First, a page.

The force of dissimilar analogies in bioethics

Theoretical Medicine and Bioethics 32 (2):117-128 (2011)

Authors
Guido Pennings
University of Ghent
Abstract
Although analogical reasoning has long been a popular method of reasoning in bioethics, current literature does not sufficiently grasp its variety. We assert that the main shortcoming is the fact that an analogy's value is often judged on the extent of similarity between the source situation and the target situation, while in (bio)ethics, analogies are often used because of certain dissimilarities rather than in spite of them. We make a clear distinction between dissimilarities that aim to reinforce a similar approach in the source situation and the target situation and dissimilarities that aim to undermine or denounce a similar approach. The former kind of dissimilarity offers the analogy more normative force than if there were no dissimilarities present; this is often overlooked by authors who regard all relevant dissimilarities as detrimental to the analogy's strength. Another observation is that an evaluation of the normative force of an analogy cannot be made independently of moral principles or theories. Without these, one cannot select which elements in an analogy are morally relevant nor determine how they should be interpreted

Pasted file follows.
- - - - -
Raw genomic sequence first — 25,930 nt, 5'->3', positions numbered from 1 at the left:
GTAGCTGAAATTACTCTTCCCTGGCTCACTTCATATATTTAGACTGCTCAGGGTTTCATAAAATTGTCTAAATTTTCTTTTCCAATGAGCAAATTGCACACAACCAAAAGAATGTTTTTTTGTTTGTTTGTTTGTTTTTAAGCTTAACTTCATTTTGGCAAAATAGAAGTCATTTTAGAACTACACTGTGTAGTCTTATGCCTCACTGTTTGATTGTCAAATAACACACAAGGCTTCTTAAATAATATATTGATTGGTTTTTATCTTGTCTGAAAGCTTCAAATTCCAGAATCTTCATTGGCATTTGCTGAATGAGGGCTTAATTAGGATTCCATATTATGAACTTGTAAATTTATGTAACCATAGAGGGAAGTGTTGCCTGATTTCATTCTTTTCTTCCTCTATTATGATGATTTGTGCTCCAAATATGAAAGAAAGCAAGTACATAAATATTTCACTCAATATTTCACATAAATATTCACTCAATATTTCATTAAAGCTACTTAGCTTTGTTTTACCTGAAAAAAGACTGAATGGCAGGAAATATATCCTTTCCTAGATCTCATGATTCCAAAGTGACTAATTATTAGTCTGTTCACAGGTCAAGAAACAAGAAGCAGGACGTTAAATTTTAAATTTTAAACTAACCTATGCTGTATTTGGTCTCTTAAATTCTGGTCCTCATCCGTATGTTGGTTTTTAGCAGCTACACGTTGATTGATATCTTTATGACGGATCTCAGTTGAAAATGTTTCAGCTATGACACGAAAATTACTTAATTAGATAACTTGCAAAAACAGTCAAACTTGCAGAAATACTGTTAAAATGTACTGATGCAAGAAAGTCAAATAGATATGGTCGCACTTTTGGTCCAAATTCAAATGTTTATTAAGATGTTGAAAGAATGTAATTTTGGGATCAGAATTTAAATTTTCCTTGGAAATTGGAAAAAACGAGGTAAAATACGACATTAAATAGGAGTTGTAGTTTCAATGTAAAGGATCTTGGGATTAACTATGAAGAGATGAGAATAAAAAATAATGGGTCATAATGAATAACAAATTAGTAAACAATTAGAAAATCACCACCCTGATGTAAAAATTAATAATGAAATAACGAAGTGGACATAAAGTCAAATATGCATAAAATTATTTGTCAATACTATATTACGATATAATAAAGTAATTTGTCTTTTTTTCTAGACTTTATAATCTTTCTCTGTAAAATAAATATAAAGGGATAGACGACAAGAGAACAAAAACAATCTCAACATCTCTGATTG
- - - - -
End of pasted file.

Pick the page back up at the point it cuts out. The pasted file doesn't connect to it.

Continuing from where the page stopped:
Keywords EGG DONORS  DONATION  STEM-CELL RESEARCH  bioethics  ethical reasoning  analogy  dissimilarity  CASUISTRY  PAYMENT  OOCYTES
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DOI 10.1007/s11017-010-9165-6
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References found in this work BETA

Principles of Biomedical Ethics.Tom L. Beauchamp - 1979 - Oxford University Press.
Getting Down to Cases: The Revival of Casuistry in Bioethics.John Arras - 1991 - Journal of Medicine and Philosophy 16 (1):29-51.

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